Unlike previous years of the 1950s, perhaps in particular 1952 and 1954 when UFO sightings around the world were in overdrive, the opening months of 1956 would see an apparent drop-off. Indeed, by this point in time “Flying Saucer Culture” was thriving around the world, specifically in the United States.
Despite this, and perhaps a notch in the credibility column of the authenticity of such sightings, rather than claims of strange objects from outer space continuing to rise, there was a temporary drop-off to them.
One of the first UFO sightings of 1956 to gain traction in the public arena again occurred between New York and Buffalo in April and featured two experienced airline pilots as the primary witnesses. What’s more, according to newspaper reports at the time, there was “evidence of a cover-up” concerning the sighting.
With the Ryan-Neff incident, then, it would appear further steps were taken down the road of conspiracy and UFO secrecy. We will return to these claims shortly, as rather than cast the case in a doubtful light, they strangely offer credibility, not only to this case but several other similar incidents of the same era, and indeed many more over the decades right into our contemporary age.
A “Very Bright Light” With A “Tremendous Burst Of Speed!”
According to a story in the Buffalo Evening News on 10th April 1956, an incident involving an American Airlines plane two days previously on the 8th April featured an unknown object that “can only be called a flying saucer”.
According to the report, 43-year-old pilot, Captain Raymond Ryan and First Officer William Neff, were just over an hour into a routine flight from New York, on its way to Albany, Syracuse, Rochester, and ultimately Buffalo. Following their stop at Albany at 10 pm, they were back in the skies by 10:15 pm heading towards Syracuse.
After turning the plane towards its next stop, Ryan witnessed a “bright light hovering” in the skies slightly ahead of their position. While Ryan remarked to Neff how bright the light was, one of the stewardesses, Phyllis Reynolds entered the cockpit for routine flight business. She also witnessed the brighter than usual light outside their plane.
As they were contemplating whether they should overtake this apparently other aerial vehicle, the light “put on a burst of tremendous speed” moving to the west as it did so. Ryan would estimate their plane was moving around 240 miles per hour at the time of the incident. However, the strange craft, he would guess, was moving somewhere in the region of 900 miles per hour.
As it moved, the light changed from “a very bright white to an orange color”. This, as we have examined before, comes up repeatedly in UFO cases. Some researchers suggest a connection between the movement and speed of some of these anomalous crafts and the color, including the brightness, on display. That very well may be true. Interestingly, in this case, Ryan would claim this color change occurred when the craft “passed over cities or towns”.
An Impromptu Pursuit To The Shores Of Lake Ontario
The light then slowed at an approximate distance of eight miles from the American Airlines plane. Ryan would report how it appeared the glowing object maintained this cushion from the airliner.
Ryan and Neff discussed their next course of action to this seemingly extraordinary encounter. They would contact Griffis Air Force Base and requested radar confirmation. The reply came that they were not operating radar, however, they would make attempts to “douse” all non-essential ground lights and attempt to confirm the anomaly visually.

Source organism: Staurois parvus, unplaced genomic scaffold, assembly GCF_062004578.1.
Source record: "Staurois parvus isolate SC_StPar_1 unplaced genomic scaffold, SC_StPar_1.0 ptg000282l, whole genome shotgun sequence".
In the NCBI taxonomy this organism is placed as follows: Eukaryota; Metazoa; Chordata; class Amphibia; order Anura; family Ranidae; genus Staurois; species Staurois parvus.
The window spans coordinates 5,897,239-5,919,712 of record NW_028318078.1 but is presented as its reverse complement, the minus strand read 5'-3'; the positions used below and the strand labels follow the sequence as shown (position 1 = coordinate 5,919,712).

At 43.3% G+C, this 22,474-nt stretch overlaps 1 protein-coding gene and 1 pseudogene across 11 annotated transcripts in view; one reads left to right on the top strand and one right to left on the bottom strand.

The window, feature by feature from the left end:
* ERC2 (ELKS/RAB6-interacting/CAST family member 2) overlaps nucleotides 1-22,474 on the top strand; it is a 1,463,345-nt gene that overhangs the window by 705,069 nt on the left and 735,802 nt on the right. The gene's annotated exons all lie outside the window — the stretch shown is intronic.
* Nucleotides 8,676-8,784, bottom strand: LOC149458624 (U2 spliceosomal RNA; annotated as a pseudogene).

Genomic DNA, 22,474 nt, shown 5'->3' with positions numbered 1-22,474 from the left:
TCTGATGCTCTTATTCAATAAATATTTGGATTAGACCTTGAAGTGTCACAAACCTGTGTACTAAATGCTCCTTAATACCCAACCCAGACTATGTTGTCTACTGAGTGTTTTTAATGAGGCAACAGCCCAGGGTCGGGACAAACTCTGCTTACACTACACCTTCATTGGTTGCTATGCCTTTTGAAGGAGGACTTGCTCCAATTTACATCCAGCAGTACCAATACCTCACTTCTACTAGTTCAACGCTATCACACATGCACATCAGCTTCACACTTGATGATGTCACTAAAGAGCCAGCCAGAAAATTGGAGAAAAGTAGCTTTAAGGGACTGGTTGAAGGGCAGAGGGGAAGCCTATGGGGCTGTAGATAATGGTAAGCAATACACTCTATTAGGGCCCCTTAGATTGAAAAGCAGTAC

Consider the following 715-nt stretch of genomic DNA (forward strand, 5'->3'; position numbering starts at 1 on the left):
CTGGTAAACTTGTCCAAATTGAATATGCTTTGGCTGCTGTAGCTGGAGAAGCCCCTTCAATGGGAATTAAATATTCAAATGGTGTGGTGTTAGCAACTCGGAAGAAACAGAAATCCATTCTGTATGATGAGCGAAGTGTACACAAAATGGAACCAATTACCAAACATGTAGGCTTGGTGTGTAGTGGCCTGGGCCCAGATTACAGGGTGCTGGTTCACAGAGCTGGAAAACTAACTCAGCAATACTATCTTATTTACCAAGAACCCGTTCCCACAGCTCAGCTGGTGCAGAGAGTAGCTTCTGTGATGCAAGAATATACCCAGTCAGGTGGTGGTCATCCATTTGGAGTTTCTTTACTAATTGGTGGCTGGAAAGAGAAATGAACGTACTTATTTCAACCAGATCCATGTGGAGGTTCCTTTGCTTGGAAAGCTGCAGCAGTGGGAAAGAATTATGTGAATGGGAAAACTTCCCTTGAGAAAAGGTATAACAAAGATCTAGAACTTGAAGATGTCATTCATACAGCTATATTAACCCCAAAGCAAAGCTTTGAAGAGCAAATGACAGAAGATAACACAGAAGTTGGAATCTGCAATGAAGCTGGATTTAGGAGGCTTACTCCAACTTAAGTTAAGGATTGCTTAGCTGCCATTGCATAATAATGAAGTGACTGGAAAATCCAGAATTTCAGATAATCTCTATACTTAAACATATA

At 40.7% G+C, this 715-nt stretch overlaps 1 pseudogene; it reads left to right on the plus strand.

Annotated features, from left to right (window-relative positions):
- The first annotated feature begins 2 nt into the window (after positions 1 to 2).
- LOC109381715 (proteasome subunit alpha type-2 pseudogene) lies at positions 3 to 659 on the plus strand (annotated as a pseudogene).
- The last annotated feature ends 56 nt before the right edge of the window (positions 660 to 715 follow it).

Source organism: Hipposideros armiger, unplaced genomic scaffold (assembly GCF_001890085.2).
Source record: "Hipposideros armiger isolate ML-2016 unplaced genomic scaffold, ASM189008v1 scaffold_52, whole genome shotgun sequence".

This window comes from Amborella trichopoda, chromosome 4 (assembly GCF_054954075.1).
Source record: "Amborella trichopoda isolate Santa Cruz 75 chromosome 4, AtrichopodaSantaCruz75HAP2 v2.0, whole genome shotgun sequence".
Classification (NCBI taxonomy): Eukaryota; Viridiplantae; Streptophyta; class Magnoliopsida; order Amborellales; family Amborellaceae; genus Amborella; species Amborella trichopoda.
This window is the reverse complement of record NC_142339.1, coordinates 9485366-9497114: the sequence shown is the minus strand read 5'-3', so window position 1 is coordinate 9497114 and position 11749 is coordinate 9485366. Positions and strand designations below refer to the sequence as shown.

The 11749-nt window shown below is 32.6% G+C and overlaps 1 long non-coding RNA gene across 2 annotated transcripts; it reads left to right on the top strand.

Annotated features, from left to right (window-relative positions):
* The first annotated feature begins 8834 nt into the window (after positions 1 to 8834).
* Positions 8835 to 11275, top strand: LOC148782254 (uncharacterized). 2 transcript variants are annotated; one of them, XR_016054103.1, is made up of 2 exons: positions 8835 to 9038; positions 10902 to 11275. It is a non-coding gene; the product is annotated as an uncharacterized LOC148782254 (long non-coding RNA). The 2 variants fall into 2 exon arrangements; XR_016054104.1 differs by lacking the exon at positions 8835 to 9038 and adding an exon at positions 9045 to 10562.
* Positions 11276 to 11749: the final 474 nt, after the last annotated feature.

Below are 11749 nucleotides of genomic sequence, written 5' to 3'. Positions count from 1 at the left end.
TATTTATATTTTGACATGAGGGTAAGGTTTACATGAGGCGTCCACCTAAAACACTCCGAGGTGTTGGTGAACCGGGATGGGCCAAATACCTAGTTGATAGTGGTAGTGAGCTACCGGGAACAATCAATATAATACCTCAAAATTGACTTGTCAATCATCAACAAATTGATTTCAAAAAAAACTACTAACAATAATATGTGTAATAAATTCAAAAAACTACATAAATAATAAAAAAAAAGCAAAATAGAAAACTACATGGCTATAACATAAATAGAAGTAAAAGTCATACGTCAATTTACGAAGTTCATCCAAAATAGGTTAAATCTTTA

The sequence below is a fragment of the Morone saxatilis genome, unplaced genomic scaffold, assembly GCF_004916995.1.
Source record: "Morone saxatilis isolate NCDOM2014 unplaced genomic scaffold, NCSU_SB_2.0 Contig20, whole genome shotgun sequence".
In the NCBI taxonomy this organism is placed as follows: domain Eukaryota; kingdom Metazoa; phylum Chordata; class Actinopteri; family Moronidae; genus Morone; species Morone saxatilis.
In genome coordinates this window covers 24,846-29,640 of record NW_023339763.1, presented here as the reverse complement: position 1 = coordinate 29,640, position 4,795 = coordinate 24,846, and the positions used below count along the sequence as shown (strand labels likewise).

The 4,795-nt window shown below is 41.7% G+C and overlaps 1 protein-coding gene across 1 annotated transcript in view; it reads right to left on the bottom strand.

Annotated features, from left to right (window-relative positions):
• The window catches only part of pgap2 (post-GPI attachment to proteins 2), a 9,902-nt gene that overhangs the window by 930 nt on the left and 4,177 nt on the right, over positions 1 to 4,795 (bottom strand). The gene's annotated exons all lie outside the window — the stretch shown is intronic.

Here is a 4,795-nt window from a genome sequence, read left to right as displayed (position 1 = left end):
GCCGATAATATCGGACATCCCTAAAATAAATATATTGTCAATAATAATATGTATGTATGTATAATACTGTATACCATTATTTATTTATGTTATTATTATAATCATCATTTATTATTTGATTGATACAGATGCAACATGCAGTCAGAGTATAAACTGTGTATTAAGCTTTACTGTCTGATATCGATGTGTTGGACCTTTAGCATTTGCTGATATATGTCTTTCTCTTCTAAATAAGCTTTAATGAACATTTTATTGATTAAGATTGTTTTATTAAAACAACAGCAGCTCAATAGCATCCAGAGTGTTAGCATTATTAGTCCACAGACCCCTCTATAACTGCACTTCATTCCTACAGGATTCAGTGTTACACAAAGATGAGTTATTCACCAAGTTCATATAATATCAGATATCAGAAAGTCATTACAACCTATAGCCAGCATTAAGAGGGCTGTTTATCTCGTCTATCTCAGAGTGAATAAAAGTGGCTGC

Several moments later, an operator from the airbase came over the radio. They had visual confirmation of their plane, as well as “an orange object” in front of them. An immediate order went out to scramble two military jets to investigate and possibly intercept the object.
The airbase requested that Ryan continue to follow the object until the jets could arrive. Not only was the glowing orange craft just short of ten miles away, however, it was also 1,500 feet higher at an approximate altitude of 6,000 feet.
Regardless, Ryan deviated from the preplanned course and went to follow the object. He would report that the closest he would come to it was around three miles and that he would follow it to “the shoreline of Lake Ontario”.
From there, with the control tower in Syracuse also now confirming the mysterious object, Ryan would abandon the pursuit. The glowing craft continued towards Lake Ontario. This destination is, of course, of particular interest to UFO researchers as it has an absolute wealth of UFO sightings and encounters to boast of.
Perhaps, then, it was no surprise that this glowing craft should also be heading to these ancient and mysterious waters.
“This Is Real, Brother! This is Absolutely Real!”
The military jets would eventually arrive in the skies between Albany and Syracuse. They didn’t, however, at least according to the information provided to Ryan, intercept or witness the glowing craft that the two pilots and the stewardess had.
Speaking of his decision to end his pursuit Ryan would state:
The object was heading northwest over the lake toward Canada. I know I couldn’t catch it or keep up with it!
Further confirming Ryan and Neff’s sighting were the control towers in Watertown and Albany. Both of the pilots had experience, with Ryan having over 60 Atlantic crossings and with over 20 years served as a commercial pilot.
Ryan would go on to state that he had seen all kinds of strange, and natural phenomena during his time as a pilot. And the object he and Neff witnessed that evening was not any of these. Regarding their sighting specifically, he would offer, “This is real, brother. This is absolutely real!”
Strange, then, that just over eighteen months later, an official investigation would find otherwise, as well as evoking a completely different response from the experienced pilot.
Pressure To Participate In A “High-Level” Cover-Up?